-- Malcolm Muggeridge

Next the statesmen will invent cheap lies, putting the blame upon the nation that is attacked, and every man will be glad of those conscience-soothing falsities, and will diligently study them, and refuse to examine any refutations of them; and thus he will by and by convince himself that the war is just, and will thank God for the better sleep he enjoys after this process of grotesque self-deception.

-- Mark Twain

(link to list against Iraq War)


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[Get Opera!]


They were past the motels now, condos on both sides. The nicer ones, on the left, had soothing pluraled nature-names carved on hanging wooden signs, The Coves, The Glades, The Meadowlands. The cheaper condos, on the right, were smaller and closer to the road, and had names like roaring powerboats, Seaspray, Barracuda's, and Beachcomber III.

Jackie sneezed, a snippy poodle kind of sneeze, God-blessed herself, and said, "I bet it's on the left, Raymond. You better slow down."

Raymond Rios, the driver and young science teacher to the bright and gifted, didn't nod or really hear. He was thinking of the motels they had passed and the problem with the signs, No Vacancy. This message bothered him, he couldn't decide why. Then Jackie sneezed and it came to him, the motels said no vacancy because they were closed for the season (or off-season or not-season) and were, therefore, totally vacant, as vacant as they ever got, and so the sign, No Vacancy, was maximum-inaccurate, yet he understood exactly what it meant. This thought or chain of thoughts made him feel vacant and relaxed, done with a problem, a pleasant empty feeling driving by the beaches in the wind.

from Big If by Mark Costello

*       *       *       *

Bailey was having trouble with his bagel. Warming to my subject, I kept on talking while cutting the bagel into smaller pieces, wiping a dob of cream from his collar, giving him a fresh napkin. "There's a pretense at democracy. Blather about consensus and empowering employees with opinion surveys and minority networks. But it's a sop. Bogus as costume jewelry. The decisions have already been made. Everything's hush-hush, on a need-to-know-only basis. Compartmentalized. Paper shredders, e-mail monitoring, taping phone conversations, dossiers. Misinformation, disinformation. Rewriting history. The apparatus of fascism. It's the kind of environment that can only foster extreme caution. Only breed base behavior. You know, if I had one word to describe corporate life, it would be 'craven.' Unhappy word."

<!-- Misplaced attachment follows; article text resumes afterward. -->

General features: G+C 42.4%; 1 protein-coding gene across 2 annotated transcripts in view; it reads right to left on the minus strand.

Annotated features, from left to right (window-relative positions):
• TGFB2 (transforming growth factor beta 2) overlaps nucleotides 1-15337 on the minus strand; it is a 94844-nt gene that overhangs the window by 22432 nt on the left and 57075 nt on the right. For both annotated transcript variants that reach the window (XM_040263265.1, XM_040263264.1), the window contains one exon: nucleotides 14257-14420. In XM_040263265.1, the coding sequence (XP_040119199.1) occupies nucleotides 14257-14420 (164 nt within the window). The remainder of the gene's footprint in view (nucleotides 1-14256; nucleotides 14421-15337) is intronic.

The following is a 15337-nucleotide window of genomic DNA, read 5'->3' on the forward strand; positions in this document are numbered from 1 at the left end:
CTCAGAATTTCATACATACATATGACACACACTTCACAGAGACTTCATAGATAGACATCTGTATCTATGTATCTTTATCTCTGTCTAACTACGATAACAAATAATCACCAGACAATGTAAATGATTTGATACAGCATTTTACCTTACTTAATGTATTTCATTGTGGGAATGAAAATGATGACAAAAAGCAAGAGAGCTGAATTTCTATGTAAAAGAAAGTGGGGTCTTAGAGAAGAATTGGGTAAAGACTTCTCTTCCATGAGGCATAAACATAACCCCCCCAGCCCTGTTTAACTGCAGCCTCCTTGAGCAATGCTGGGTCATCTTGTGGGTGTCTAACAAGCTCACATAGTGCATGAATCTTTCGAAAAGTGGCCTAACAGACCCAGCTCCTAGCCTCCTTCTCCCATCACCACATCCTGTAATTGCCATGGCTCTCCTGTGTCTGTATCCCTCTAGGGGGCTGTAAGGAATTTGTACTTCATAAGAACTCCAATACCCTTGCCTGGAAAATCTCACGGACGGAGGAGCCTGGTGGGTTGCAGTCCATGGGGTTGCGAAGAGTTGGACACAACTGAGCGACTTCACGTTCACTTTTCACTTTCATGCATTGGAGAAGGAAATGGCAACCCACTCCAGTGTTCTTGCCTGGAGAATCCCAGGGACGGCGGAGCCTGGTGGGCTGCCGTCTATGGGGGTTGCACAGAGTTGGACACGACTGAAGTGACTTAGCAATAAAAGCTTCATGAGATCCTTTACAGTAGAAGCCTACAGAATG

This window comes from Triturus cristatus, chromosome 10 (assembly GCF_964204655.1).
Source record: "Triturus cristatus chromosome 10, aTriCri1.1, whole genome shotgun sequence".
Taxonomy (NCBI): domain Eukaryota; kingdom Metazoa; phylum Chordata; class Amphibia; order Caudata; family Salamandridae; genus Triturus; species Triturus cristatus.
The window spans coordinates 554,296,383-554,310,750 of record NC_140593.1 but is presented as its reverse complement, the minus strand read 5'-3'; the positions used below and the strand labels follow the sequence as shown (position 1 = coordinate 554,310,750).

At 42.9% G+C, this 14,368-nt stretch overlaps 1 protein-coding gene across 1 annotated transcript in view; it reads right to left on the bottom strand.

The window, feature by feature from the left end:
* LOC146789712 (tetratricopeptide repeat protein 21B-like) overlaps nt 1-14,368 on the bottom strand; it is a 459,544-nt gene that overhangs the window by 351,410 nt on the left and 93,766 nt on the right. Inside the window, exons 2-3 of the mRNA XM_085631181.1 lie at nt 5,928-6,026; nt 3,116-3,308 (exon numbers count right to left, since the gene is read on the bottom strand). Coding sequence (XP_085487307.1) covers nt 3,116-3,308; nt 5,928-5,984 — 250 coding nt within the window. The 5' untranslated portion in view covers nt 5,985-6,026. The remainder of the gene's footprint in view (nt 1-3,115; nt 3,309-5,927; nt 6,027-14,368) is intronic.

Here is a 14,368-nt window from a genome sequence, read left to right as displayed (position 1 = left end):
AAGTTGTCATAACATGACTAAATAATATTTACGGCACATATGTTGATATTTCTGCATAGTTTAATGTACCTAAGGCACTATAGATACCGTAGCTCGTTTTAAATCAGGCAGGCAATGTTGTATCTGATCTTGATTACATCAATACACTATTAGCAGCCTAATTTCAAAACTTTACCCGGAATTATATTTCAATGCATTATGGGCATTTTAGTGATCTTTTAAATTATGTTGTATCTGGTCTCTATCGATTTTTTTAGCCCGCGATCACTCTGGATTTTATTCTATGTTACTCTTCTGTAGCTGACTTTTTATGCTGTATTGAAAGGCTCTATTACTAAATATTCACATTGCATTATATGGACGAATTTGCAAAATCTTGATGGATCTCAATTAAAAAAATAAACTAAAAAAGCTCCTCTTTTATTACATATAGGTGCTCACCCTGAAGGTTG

Bailey's attention was elsewhere, on a terrier tied to a parking meter, a cheeky fellow with a grizzled coat. Dogs mesmerized Bailey. He sized them up the way they sized each other up. I plowed on. "Corporations are like fortressed city-states. Or occupied territories. Remember The Sorrow and the Pity? Nazi-occupied France, the Vichy government. Remember the way people rationalized their behavior, cheering Pétain at the beginning and then cheering de Gaulle at the end? In corporations, there are out-and-out collaborators. Opportunists. Born that way. But most of the employees are like the French in the forties. Fearful. Attentiste. Waiting to see what happens. Hunkering down. Turning a blind eye.

from Moral Hazard by Kate Jennings

*       *       *       *


When the sashaying of gentlemen
Gives you grievance now and then
What's needed are some memories of planing lakes
Those planing lakes will surely calm you down

Nothing frightens me more
Than religion at my door
I never answer panic knocking
Falling down the stairs upon the law
What Law?

There's a law for everything
And for elephants that sing to feed
The cows that Agriculture won't allow

Hanky Panky Nohow
Hanky Panky Nohow
Hanky Panky Nohow

-- John Cale

© me